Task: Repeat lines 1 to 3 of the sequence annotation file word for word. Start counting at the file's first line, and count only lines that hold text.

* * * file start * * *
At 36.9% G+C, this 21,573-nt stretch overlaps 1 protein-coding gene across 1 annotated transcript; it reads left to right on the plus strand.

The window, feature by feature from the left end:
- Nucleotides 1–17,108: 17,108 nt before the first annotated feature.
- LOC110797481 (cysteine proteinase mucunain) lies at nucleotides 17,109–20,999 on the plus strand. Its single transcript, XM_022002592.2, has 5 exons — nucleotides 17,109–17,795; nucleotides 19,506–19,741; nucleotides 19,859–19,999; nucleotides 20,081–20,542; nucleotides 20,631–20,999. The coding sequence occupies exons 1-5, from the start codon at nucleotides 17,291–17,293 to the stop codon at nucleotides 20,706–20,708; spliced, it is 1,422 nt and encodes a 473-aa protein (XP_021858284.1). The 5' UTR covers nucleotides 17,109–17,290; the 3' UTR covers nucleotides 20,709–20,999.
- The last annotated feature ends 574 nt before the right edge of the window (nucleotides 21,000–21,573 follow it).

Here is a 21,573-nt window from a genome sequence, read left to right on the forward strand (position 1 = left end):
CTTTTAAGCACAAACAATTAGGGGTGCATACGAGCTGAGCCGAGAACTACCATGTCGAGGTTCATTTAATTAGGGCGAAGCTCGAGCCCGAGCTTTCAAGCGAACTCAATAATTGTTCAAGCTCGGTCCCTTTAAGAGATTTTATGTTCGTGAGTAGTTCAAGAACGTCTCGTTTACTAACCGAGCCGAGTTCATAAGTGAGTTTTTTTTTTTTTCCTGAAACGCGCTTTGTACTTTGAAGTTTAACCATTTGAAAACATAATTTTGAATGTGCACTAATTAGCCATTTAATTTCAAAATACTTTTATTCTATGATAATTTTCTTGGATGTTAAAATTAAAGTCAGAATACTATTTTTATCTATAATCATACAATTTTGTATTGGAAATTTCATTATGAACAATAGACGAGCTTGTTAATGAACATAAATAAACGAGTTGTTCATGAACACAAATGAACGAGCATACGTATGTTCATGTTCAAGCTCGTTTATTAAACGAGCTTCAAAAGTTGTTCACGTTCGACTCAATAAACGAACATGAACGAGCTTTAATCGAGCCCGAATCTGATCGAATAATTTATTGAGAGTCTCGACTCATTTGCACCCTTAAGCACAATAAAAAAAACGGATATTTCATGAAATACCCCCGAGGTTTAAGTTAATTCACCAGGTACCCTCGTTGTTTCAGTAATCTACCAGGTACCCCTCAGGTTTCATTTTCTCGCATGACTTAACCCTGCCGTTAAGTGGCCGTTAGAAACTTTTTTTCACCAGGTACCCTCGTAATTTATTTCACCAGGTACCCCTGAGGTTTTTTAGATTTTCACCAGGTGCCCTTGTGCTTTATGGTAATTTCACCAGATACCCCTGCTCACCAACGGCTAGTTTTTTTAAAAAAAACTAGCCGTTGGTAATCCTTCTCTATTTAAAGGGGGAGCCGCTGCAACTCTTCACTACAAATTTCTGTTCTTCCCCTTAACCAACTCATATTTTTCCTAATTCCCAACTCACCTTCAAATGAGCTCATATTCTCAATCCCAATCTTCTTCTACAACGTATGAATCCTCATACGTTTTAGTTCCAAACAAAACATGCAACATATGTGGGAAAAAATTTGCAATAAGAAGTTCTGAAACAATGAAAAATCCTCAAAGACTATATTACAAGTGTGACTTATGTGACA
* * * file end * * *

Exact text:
At 36.9% G+C, this 21,573-nt stretch overlaps 1 protein-coding gene across 1 annotated transcript; it reads left to right on the plus strand.

The window, feature by feature from the left end:
- Nucleotides 1–17,108: 17,108 nt before the first annotated feature.